Laboratories typically consume five to 10 times more energy per square foot than office buildings of similar size—in the case of specialty laboratories, sometimes more—with the disparity attributed mainly to higher HVAC loads from evermore stringent ventilation requirements. In laboratory facilities with large numbers of fume hoods and biosafety cabinets, meeting these requirements can be especially challenging, particularly in jurisdictions that do not permit the passage of hazardous containment air through high-efficiency total energy-recovery wheels. With alternatives such as run-around-coil loops, split passive heat pipes, and fixed-plate air-to-air heat exchangers typically having much lower recovery efficiencies, what is one to do when the use of total energy-recovery wheels is prohibited?

That was the question facing the team planning the renovation of the Rita Hollings Science Center (RHSC) on the College of Charleston campus in Charleston, S.C. The authority having jurisdiction (AHJ) prohibited the use of energy-recovery wheels, while thermal limitations regarding the central energy plant’s capacity necessitated the demand for chilled water be minimized. The project team responded by incorporating a high-performance networked run-around heat-recovery-coil loop system in conjunction with indirect adiabatic/evaporative cooling of exhaust air (Figure 1). Specialized energy-recovery coils in the exhaust-air stream transfer energy from exhaust air to a water/glycol fluid circuit piped to energy-recovery coils in the supply-air stream to precool outside air. With laboratory exhaust air adiabatically cooled prior to passing through the exhaust energy-recovery coils, cooling of the heat-transfer fluid is increased, which further cools outside air and maximizes recovery efficiency.

Code Implications

A manifold system consisting of fume-hood exhaust and general laboratory exhaust was chosen because of the desire to capture all potentially recoverable energy in one system. Though the types of research conducted within the building were well-defined, because of the evolving nature of research laboratories and the chemical and process changes within, the AHJ required the system be treated as a hazardous exhaust system as defined in Section 510 of the 2012 International Mechanical Code (IMC). Quoting Paragraph 510.4 of the 2012 IMC, the AHJ stated: “Contaminated air shall not be recirculated to occupiable areas. Air containing explosive or flammable vapors, fumes, or dusts; flammable, highly toxic, or toxic gases; or radioactive material shall be considered to be contaminated.”

Total energy enthalpy wheels—rotating wheels usually made of porous material in a honeycomb matrix pattern coated with a desiccant molecular sieve material that transfers both heat (sensible) and moisture (latent) energy between exhaust air and incoming outside air—typically provide the highest effectiveness and quickest life-cycle payback because of the transfer of water-vapor molecules. With the supply- and exhaust-air streams located next to each other and passing through opposite halves of the rotating wheel, however, separation is not complete, as the possibility of exhaust air bypassing at the interface between the air streams at the energy-wheel boundary and at the point at which the wheel passes from one air stream to the other exists. Cross contamination can be limited with the use of brush seals, pressure-differential purge airflow, and the use of 3-ångström (Å) molecular sieves (which prevents the transfer of materials larger than 3Å, but allows the transfer of water vapor at 2.8Å). It was the position of the AHJ, however, that the 2012 IMC requires zero cross contamination.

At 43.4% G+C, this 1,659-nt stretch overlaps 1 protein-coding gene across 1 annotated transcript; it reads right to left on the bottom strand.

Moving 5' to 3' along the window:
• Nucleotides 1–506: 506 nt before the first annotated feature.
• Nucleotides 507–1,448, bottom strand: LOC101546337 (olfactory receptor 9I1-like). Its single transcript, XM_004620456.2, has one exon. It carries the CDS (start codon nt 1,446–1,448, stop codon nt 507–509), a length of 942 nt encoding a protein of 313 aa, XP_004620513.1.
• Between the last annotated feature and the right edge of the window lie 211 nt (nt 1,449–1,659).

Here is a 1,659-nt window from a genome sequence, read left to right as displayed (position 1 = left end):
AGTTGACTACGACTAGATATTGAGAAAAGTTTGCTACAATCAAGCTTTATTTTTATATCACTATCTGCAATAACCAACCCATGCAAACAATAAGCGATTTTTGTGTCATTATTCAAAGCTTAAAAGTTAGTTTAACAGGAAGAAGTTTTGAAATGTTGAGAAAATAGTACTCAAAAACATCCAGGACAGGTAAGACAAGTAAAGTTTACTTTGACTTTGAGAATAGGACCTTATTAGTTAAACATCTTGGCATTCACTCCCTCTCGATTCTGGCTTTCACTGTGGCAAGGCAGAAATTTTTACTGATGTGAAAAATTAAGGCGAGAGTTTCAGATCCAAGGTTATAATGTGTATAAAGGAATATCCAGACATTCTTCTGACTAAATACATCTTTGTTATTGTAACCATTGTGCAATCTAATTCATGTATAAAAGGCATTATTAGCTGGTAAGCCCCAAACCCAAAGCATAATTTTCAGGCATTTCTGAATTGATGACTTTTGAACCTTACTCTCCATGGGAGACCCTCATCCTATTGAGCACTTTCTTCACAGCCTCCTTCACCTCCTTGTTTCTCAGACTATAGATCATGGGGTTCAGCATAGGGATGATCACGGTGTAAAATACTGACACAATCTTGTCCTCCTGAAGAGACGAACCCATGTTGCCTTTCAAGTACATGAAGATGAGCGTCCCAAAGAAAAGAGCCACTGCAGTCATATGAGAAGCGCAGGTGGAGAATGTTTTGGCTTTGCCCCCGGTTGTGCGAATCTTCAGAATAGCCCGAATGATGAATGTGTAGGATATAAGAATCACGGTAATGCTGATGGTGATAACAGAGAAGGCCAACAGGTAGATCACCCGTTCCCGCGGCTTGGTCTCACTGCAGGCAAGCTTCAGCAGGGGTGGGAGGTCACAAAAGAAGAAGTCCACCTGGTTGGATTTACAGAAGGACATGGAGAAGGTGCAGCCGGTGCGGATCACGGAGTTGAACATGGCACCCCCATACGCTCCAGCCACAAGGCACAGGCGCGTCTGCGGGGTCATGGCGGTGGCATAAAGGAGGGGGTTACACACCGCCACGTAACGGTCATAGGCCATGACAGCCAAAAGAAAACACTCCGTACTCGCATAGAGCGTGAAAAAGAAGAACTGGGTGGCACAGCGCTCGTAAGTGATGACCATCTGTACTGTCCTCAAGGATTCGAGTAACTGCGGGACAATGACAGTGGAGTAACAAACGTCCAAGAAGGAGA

Heat-Recovery Options

With total energy enthalpy wheels prohibited by the AHJ, other methods of heat recovery, including split passive heat pipes, fixed-plate air-to-air heat exchangers, and run-around-coil loops, were evaluated.

A split passive heat-pipe system is a dedicated refrigerant piping loop with heat-recovery coils. The piping loop connects a finned-tube refrigerant coil in the exhaust-air stream to a finned-tube refrigerant coil in the outside-air stream. Through a natural thermosiphon process, refrigerant is circulated back and forth between the supply-air coil and the exhaust-air coil, where it changes from liquid to gas back to liquid. During winter, the refrigerant absorbs heat from the exhaust-air heat-recovery coil and transfers it to outside air. During summer, the refrigerant absorbs heat from the outside-air heat-recovery coil and transfers it to exhaust air. The transfer is sensible heat only, and there is no possibility of cross contamination; however, a maximum 30- to 50-ft equivalent horizontal separation is required, impacting ductwork layout and physical-space requirements.

Fixed-plate heat exchangers consist of alternating layers of plates that are separated and sealed; there are no moving parts. The majority of plates are solid, non-permeable, and arranged in a cross-current flow pattern. Exhaust air and supply air flow into alternating channels, passing near each other, but not touching or mixing. Sensible energy from the warm air flowing through one side of the exchanger is transferred to the cold air flowing through the other. The transfer is sensible heat only, and there is no possibility of cross contamination; however, fixed-plate heat exchangers are large and require the air streams to be next to each other, impacting ductwork layout and physical-space requirements.

The typical run-around heat-recovery system is a dedicated glycol piping loop with heat-recovery coils and circulating pump. The run-around loop connects a standard finned-tube hydronic coil in the exhaust-air stream to a finned-tube hydronic coil in the outside-air stream. During winter, the pumped glycol absorbs heat from the exhaust-air heat-recovery coil and transfers it to outside air. During summer, the pumped glycol absorbs heat from the outside-air heat-recovery coil and transfers it to exhaust air. The transfer is sensible heat only, and there is no possibility of cross contamination. An advantage of a run-around heat-recovery system is that the exhaust- and supply-air streams do not need to be near each other, minimizing ductwork-layout issues and physical-space requirements.